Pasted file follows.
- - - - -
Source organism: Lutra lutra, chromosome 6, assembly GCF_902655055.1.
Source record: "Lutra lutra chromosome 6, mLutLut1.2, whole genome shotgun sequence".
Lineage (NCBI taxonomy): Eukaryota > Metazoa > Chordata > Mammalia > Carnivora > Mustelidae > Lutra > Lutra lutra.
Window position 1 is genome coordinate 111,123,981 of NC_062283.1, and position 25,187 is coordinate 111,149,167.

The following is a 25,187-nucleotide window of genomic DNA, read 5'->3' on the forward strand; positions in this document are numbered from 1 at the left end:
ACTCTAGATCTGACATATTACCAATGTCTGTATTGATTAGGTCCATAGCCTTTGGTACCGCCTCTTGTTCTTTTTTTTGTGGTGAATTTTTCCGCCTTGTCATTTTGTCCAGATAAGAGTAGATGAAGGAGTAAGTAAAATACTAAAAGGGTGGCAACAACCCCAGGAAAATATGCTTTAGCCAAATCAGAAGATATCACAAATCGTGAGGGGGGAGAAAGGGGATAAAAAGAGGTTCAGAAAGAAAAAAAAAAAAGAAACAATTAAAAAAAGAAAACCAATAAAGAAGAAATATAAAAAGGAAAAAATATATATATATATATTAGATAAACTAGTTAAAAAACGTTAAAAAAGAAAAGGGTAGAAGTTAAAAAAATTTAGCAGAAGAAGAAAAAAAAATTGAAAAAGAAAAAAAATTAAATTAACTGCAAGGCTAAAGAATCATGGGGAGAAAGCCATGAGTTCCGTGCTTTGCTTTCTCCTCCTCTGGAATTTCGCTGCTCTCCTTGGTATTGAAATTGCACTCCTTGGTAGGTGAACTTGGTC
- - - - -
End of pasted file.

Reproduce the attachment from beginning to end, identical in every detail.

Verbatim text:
Source organism: Lutra lutra, chromosome 6, assembly GCF_902655055.1.
Source record: "Lutra lutra chromosome 6, mLutLut1.2, whole genome shotgun sequence".
Lineage (NCBI taxonomy): Eukaryota > Metazoa > Chordata > Mammalia > Carnivora > Mustelidae > Lutra > Lutra lutra.
Window position 1 is genome coordinate 111,123,981 of NC_062283.1, and position 25,187 is coordinate 111,149,167.

The following is a 25,187-nucleotide window of genomic DNA, read 5'->3' on the forward strand; positions in this document are numbered from 1 at the left end:
ACTCTAGATCTGACATATTACCAATGTCTGTATTGATTAGGTCCATAGCCTTTGGTACCGCCTCTTGTTCTTTTTTTTGTGGTGAATTTTTCCGCCTTGTCATTTTGTCCAGATAAGAGTAGATGAAGGAGTAAGTAAAATACTAAAAGGGTGGCAACAACCCCAGGAAAATATGCTTTAGCCAAATCAGAAGATATCACAAATCGTGAGGGGGGAGAAAGGGGATAAAAAGAGGTTCAGAAAGAAAAAAAAAAAAGAAACAATTAAAAAAAGAAAACCAATAAAGAAGAAATATAAAAAGGAAAAAATATATATATATATATTAGATAAACTAGTTAAAAAACGTTAAAAAAGAAAAGGGTAGAAGTTAAAAAAATTTAGCAGAAGAAGAAAAAAAAATTGAAAAAGAAAAAAAATTAAATTAACTGCAAGGCTAAAGAATCATGGGGAGAAAGCCATGAGTTCCGTGCTTTGCTTTCTCCTCCTCTGGAATTTCGCTGCTCTCCTTGGTATTGAAATTGCACTCCTTGGTAGGTGAACTTGGTC